The rapprochement didn’t last long.
President Donald Trump’s latest tweet invoking the U.K. — this time on the country’s much-venerated National Health Service — is again landing him in hot water. That’s after he previously rankled officials by making off-the-cuff comments about terrorist attacks, sharing videos from a British fringe far-right group and canceling a trip to open the new U.S. embassy in London.
“The Democrats are pushing for Universal HealthCare while thousands of people are marching in the U.K. because their U system is going broke and not working,” Trump said on Twitter on Monday. “Dems want to greatly raise taxes for really bad and non-personal medical care. No thanks!”
The rebuke was not long in coming.
“NHS may have challenges but I’m proud to be from the country that invented universal coverage – where all get care no matter the size of their bank balance,” said U.K. Health Minister Jeremy Hunt said in a tweet.
Vince Cable, leader of the Liberal Democrats, said in an interview on Sky television that Trump needed the NHS explained to him: “He obviously doesn’t understand it.”
The trigger for Trump’s remark appeared to be an appearance by former U.K. Independence Party leader Nigel Farage on Fox & Friends. Farage, a key figure in the campaign to leave the European Union, partly blamed overcrowding at NHS hospitals on immigration, according to media reports.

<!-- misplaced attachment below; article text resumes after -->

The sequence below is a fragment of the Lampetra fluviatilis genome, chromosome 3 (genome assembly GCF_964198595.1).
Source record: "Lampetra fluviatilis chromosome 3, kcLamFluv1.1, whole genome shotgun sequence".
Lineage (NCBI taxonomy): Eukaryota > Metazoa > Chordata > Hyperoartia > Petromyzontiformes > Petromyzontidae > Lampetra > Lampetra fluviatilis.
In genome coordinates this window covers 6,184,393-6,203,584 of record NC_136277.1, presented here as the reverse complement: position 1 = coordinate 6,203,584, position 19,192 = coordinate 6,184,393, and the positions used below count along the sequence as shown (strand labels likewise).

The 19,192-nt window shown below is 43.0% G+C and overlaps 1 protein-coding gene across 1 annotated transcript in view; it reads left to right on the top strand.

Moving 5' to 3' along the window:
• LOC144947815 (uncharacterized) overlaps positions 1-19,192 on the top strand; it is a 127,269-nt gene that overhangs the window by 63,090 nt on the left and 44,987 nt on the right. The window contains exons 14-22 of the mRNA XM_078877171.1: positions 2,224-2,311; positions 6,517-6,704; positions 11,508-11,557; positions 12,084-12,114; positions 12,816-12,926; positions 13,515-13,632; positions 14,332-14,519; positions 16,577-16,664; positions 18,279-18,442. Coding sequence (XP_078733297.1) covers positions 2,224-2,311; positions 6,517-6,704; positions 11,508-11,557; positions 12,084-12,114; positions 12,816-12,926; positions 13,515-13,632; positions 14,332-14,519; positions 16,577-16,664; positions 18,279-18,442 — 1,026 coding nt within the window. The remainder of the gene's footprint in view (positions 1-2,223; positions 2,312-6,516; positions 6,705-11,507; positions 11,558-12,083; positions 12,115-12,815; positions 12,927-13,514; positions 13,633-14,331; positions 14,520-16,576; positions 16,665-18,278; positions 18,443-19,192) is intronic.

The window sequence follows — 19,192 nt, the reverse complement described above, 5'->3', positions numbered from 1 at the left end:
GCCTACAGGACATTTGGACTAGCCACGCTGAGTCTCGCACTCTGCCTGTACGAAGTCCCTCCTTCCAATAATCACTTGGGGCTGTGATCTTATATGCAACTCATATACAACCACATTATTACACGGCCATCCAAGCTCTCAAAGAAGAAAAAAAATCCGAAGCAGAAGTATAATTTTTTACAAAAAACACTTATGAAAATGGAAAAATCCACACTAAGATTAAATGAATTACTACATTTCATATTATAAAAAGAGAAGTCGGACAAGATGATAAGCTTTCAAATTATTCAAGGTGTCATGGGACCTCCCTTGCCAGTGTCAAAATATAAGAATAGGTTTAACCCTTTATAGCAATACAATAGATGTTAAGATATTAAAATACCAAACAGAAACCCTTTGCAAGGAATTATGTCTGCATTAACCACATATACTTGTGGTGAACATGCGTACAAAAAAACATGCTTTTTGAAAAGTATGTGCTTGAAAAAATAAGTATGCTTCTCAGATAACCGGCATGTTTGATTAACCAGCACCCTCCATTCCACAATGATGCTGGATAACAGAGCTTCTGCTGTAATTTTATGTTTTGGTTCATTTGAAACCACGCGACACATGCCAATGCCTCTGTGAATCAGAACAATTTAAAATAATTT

The NHS is much loved among U.K. voters, and protesters have been calling for more funds to boost an institution founded soon after World War II that is widely regarded as central to the country’s political identity and promise of universal welfare. Unlike the insurance-led system in the U.S., healthcare is predominantly free at the point of treatment in the U.K., and a pledge of more funding was viewed as a key reason for voters choosing Brexit in 2016.
Trump’s comments on British issues have made him unpopular. An invitation from Prime Minister Theresa May for Trump to visit Queen Elizabeth II has encountered growing opposition, fueled in part by the president’s Twitter criticism of London Mayor Sadiq Khan in the wake of terrorism attacks last year.
Trump appeared to want to put things right when he met May in Davos last month.
“We love your country,” Trump said. “We have the same ideals and there’s nothing that would happen to you that we wouldn’t be there to fight for you.”